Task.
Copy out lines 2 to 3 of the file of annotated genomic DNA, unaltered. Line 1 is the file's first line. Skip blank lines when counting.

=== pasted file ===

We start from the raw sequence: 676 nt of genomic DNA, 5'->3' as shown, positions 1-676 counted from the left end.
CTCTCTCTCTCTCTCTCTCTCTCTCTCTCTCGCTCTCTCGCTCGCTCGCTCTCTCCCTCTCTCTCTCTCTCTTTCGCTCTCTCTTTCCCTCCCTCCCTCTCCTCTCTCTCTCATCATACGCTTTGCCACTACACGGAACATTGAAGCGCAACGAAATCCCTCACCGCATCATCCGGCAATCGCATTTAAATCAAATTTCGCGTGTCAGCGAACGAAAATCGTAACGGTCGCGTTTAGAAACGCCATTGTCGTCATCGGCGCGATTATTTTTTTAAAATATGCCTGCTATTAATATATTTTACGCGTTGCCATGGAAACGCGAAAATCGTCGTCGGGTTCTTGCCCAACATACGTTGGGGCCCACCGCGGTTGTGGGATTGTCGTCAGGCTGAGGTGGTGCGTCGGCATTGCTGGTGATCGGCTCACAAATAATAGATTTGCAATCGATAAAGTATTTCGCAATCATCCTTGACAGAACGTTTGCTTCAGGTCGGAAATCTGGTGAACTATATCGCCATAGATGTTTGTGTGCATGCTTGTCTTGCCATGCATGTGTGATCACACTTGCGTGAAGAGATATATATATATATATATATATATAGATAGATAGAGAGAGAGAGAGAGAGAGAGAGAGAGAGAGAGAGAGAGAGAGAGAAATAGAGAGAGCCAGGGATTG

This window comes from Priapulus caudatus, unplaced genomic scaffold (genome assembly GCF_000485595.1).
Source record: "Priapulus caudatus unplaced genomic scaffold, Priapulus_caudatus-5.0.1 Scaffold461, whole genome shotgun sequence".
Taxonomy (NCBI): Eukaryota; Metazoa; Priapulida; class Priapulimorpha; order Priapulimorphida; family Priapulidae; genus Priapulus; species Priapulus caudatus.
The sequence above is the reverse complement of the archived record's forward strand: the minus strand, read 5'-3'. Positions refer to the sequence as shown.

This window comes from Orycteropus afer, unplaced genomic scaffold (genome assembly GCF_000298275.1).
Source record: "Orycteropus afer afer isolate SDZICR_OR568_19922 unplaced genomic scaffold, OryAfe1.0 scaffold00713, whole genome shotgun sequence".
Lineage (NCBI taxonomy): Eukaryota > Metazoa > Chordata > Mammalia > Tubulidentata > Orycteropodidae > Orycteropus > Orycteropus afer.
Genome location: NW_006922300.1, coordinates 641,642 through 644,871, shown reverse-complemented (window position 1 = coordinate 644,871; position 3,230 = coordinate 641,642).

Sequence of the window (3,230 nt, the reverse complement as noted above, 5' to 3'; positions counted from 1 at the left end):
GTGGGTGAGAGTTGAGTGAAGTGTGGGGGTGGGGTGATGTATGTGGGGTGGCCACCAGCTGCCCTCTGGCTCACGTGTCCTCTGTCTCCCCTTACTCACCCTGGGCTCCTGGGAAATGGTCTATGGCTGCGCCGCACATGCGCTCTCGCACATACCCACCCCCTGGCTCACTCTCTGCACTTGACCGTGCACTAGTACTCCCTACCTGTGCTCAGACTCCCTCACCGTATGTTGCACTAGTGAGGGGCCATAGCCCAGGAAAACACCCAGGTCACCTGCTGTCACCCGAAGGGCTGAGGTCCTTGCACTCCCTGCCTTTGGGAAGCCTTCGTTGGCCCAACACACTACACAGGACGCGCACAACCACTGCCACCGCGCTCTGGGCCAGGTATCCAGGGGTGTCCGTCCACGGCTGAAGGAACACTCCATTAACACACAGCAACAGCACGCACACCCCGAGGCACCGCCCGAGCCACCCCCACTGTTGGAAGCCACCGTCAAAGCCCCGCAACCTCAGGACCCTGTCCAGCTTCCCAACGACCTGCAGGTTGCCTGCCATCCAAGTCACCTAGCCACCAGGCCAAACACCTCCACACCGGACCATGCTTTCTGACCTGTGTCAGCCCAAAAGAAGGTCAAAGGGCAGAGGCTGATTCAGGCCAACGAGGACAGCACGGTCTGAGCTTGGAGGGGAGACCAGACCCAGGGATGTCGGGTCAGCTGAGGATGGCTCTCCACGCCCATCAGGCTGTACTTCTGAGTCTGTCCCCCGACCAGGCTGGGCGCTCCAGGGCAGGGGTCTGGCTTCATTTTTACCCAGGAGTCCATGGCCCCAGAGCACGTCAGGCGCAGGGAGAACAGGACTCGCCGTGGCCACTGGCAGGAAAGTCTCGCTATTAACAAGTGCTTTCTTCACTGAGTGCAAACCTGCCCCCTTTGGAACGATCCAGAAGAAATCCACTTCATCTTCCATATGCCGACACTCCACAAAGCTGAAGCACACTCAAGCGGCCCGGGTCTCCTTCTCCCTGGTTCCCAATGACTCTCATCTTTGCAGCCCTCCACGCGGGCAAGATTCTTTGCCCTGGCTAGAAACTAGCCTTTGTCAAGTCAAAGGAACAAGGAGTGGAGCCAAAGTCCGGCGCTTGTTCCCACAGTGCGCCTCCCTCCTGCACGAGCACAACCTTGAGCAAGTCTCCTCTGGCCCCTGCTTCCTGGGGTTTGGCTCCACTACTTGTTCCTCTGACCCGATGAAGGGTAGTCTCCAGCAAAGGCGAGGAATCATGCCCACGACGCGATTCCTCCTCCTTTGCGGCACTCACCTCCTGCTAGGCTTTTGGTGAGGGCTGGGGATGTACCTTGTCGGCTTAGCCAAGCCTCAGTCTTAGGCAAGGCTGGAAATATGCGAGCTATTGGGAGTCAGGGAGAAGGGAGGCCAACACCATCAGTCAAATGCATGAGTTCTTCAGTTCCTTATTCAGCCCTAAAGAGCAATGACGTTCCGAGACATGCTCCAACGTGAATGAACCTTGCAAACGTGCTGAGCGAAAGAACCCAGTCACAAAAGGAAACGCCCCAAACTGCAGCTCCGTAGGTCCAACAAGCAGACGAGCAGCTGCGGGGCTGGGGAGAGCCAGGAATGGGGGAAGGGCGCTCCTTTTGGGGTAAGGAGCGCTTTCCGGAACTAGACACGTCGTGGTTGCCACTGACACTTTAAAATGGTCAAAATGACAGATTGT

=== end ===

CTCTCTCTCTCTCTCTCTCTCTCTCTCTCTCGCTCTCTCGCTCGCTCGCTCTCTCCCTCTCTCTCTCTCTCTTTCGCTCTCTCTTTCCCTCCCTCCCTCTCCTCTCTCTCTCATCATACGCTTTGCCACTACACGGAACATTGAAGCGCAACGAAATCCCTCACCGCATCATCCGGCAATCGCATTTAAATCAAATTTCGCGTGTCAGCGAACGAAAATCGTAACGGTCGCGTTTAGAAACGCCATTGTCGTCATCGGCGCGATTATTTTTTTAAAATATGCCTGCTATTAATATATTTTACGCGTTGCCATGGAAACGCGAAAATCGTCGTCGGGTTCTTGCCCAACATACGTTGGGGCCCACCGCGGTTGTGGGATTGTCGTCAGGCTGAGGTGGTGCGTCGGCATTGCTGGTGATCGGCTCACAAATAATAGATTTGCAATCGATAAAGTATTTCGCAATCATCCTTGACAGAACGTTTGCTTCAGGTCGGAAATCTGGTGAACTATATCGCCATAGATGTTTGTGTGCATGCTTGTCTTGCCATGCATGTGTGATCACACTTGCGTGAAGAGATATATATATATATATATATATATAGATAGATAGAGAGAGAGAGAGAGAGAGAGAGAGAGAGAGAGAGAGAGAGAGAGAAATAGAGAGAGCCAGGGATTG

This window comes from Priapulus caudatus, unplaced genomic scaffold (genome assembly GCF_000485595.1).